Hundreds of African migrants escaped from a detention centre in Tripoli on Tuesday as fighting between rival groups raged nearby, an aid official said, though the Libyan government department set up to combat illegal migration denied the report.
A video posted on social media on Tuesday purportedly showed hundreds of Africans, some carrying plastic bags, walking in a long line away from the detention centre. It is located on the road to the former Tripoli International Airport, which was destroyed in a battle between rival militias in 2014.
Libya is a major departure point in North Africa for migrants crossing the Mediterranean Sea to Europe, mainly from other parts of Africa.
The aid official, who works for an international organisation, said as many as 1,800 migrants might have escaped the facility on Tuesday. It was unclear where they had gone.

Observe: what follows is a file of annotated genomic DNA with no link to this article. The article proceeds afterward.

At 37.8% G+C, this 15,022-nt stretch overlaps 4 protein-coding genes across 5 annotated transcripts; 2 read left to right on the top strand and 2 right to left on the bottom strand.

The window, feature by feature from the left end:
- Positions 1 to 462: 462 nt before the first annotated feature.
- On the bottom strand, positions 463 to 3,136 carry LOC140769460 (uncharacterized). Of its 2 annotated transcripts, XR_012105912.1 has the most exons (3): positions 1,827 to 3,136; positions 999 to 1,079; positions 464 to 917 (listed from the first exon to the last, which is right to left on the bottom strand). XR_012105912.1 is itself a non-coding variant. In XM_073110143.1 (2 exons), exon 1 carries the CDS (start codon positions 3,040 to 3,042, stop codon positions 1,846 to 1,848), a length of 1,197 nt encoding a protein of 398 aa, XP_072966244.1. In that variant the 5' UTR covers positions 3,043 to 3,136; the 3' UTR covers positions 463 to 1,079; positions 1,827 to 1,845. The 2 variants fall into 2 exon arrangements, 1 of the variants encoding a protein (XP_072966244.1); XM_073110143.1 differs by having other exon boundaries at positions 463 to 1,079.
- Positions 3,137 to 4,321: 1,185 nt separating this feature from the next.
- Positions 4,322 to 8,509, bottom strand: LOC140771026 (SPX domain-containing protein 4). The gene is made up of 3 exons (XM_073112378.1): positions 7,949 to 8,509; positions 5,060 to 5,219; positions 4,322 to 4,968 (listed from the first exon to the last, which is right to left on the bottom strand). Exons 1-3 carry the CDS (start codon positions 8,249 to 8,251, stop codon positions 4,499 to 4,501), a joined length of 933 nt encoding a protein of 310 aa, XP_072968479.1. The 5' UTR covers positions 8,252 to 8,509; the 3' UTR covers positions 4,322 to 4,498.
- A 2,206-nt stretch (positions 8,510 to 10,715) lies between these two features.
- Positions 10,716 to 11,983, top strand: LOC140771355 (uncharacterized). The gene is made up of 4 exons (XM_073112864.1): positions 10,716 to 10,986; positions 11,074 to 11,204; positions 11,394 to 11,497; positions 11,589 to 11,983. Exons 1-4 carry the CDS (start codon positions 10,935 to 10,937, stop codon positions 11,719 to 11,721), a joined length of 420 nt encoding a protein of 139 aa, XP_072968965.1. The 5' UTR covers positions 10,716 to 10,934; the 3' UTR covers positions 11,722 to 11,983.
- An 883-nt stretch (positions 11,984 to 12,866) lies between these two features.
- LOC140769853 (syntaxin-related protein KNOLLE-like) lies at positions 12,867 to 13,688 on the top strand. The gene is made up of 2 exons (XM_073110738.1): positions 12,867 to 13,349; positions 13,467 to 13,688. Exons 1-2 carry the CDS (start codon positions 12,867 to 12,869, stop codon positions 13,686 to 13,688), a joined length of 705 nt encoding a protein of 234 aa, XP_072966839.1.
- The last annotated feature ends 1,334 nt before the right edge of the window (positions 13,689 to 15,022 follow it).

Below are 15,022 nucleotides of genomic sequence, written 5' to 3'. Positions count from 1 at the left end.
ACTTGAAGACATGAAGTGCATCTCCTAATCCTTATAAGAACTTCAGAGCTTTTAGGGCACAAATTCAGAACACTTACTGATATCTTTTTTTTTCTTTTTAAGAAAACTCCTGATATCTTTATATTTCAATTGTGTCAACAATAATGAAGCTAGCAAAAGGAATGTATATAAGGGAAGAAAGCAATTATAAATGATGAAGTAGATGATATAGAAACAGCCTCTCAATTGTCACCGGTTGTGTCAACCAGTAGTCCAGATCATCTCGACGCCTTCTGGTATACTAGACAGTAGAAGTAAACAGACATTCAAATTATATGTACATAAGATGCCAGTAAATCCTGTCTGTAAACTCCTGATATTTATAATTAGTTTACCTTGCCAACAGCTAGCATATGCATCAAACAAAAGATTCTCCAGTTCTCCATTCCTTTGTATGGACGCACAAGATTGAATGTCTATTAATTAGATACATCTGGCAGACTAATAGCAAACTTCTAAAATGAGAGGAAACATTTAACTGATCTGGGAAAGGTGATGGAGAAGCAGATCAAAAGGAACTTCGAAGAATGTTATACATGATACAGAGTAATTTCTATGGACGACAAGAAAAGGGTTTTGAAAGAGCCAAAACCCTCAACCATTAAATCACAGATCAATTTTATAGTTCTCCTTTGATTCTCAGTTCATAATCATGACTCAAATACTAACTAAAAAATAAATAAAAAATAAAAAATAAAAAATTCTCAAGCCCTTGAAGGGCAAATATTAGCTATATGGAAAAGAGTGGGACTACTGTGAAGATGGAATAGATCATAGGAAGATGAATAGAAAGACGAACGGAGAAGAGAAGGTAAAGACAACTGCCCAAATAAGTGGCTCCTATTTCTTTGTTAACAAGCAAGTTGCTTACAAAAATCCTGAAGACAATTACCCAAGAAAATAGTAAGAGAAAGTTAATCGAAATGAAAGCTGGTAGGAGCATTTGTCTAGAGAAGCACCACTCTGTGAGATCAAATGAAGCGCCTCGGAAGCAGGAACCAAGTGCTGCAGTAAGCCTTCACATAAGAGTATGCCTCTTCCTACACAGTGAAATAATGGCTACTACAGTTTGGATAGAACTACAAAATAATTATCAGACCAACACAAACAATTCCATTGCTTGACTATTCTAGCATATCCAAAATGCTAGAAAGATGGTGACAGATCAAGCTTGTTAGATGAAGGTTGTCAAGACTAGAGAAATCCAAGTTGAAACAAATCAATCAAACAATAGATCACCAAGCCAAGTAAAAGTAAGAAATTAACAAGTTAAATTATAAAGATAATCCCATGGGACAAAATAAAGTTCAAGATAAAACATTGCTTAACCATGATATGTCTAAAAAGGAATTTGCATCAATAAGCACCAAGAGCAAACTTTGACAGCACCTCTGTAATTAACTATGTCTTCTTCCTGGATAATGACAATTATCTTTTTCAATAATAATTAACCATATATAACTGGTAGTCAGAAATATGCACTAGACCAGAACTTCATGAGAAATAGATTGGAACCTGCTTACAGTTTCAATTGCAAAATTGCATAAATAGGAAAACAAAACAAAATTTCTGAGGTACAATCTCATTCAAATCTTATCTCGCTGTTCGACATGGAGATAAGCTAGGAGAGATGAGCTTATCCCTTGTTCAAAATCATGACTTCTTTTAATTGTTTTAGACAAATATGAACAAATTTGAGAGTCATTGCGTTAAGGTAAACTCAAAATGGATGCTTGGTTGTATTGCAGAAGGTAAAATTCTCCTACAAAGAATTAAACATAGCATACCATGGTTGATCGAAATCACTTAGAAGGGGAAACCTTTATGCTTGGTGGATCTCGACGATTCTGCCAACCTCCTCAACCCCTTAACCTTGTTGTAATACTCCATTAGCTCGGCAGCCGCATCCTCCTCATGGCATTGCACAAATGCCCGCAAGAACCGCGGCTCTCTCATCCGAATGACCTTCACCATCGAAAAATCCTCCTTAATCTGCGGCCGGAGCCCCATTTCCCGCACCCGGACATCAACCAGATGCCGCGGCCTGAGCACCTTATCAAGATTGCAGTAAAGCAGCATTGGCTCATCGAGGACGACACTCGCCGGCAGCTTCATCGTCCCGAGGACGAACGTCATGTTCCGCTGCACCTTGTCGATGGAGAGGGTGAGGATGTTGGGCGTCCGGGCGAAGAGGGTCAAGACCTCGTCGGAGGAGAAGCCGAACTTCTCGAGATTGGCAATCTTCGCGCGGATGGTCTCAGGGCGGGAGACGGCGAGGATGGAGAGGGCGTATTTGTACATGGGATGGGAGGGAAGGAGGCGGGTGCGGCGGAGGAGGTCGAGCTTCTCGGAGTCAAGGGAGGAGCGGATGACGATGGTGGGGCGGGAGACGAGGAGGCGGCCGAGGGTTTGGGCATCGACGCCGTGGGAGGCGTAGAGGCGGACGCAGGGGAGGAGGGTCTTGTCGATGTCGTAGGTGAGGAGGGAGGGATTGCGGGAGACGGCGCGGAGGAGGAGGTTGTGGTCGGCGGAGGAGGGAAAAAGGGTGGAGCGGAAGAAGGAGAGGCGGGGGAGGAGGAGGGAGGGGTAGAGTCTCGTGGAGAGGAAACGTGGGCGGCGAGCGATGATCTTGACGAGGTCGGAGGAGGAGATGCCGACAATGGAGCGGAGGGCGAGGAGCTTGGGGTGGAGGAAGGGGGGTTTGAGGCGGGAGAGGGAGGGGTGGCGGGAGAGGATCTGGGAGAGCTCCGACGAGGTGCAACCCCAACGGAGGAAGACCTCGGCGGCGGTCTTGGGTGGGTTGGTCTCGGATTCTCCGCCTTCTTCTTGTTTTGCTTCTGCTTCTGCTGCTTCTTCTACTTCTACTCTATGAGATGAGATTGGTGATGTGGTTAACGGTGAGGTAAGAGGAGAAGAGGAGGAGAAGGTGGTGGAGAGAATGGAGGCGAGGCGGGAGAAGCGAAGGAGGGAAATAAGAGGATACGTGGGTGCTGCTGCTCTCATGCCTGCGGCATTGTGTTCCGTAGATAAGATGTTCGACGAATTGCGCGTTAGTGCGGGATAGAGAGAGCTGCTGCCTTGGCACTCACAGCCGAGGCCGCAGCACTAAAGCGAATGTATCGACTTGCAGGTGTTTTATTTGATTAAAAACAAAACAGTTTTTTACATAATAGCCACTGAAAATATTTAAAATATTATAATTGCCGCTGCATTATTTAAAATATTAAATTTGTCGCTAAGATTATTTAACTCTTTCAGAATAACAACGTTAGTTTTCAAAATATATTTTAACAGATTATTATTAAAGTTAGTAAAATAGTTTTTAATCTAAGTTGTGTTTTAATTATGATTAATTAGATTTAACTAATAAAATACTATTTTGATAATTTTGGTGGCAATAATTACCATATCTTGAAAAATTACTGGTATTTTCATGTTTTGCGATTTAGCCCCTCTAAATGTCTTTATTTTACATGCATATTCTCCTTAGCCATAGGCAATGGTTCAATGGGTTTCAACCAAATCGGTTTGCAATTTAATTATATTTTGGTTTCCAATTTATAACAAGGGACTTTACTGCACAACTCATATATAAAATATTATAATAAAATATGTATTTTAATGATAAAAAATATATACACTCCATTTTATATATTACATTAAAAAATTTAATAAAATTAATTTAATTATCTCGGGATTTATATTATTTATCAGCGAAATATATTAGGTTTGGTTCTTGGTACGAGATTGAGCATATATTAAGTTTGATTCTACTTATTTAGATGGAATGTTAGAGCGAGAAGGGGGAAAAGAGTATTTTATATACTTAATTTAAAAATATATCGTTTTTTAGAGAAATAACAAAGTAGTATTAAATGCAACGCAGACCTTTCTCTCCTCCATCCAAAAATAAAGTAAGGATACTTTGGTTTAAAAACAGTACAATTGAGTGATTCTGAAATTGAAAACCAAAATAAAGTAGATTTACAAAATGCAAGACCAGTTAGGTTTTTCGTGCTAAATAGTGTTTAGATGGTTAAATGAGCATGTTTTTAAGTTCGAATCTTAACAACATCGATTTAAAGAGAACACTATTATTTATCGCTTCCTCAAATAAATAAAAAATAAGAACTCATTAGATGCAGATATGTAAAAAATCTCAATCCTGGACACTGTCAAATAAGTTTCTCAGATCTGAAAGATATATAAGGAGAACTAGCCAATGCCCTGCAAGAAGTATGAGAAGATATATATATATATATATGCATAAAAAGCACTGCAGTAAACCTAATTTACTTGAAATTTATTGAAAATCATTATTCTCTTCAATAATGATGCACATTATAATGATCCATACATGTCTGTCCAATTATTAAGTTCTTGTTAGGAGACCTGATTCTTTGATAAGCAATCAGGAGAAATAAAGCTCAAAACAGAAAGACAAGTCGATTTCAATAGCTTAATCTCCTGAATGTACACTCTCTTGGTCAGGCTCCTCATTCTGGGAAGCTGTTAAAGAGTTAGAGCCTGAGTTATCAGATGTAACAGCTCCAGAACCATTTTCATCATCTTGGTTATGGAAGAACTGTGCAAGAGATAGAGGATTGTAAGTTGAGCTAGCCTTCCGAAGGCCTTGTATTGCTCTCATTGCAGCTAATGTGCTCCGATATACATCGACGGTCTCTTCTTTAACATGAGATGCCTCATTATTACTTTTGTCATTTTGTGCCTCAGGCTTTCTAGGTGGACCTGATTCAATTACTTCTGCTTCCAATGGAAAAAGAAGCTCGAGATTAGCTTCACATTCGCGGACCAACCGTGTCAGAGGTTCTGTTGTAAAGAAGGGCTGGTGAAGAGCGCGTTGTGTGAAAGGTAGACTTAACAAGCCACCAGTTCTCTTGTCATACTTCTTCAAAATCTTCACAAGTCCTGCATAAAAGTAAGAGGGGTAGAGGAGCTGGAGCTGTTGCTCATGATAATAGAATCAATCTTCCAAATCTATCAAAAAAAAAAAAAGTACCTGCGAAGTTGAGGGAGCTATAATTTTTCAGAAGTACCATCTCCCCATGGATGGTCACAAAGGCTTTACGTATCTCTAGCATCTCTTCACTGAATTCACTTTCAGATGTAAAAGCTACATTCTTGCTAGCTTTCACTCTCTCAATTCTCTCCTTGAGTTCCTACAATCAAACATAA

If confirmed, this would mean that almost a quarter of Libya's jailed migrants, mostly Africans, are on the run. Most had been jailed after the Libyan coast guard intercepted their makeshift boats bound for Italy.
Fighting between rival Libyan groups lasting for more than one week has spread from the airport, located south of Tripoli, towards the city.
Tripoli is formally controlled by the internationally recognised Government of National Accord, but armed groups working with it act with autonomy. Eastern Libya is controlled by a rival administration.
Last Thursday UN agencies and authorities relocated hundreds of migrants from government-run detention centres in southern Tripoli to safer locations.
In a further sign of chaos, some 400 prisoners also escaped on Sunday from a jail in southern Tripoli, forcing open the doors as the guards retreated.
The United Nations mission called for a meeting on Tuesday to discuss the deteriorating security situation, but officials were not available to confirm that it was still going ahead.
The number of illegal migrants crossing the Mediterranean to Europe has fallen off sharply since Italy provided the Libyan coastguard with more boats and brokered deals with local groups in a smuggler hub last year.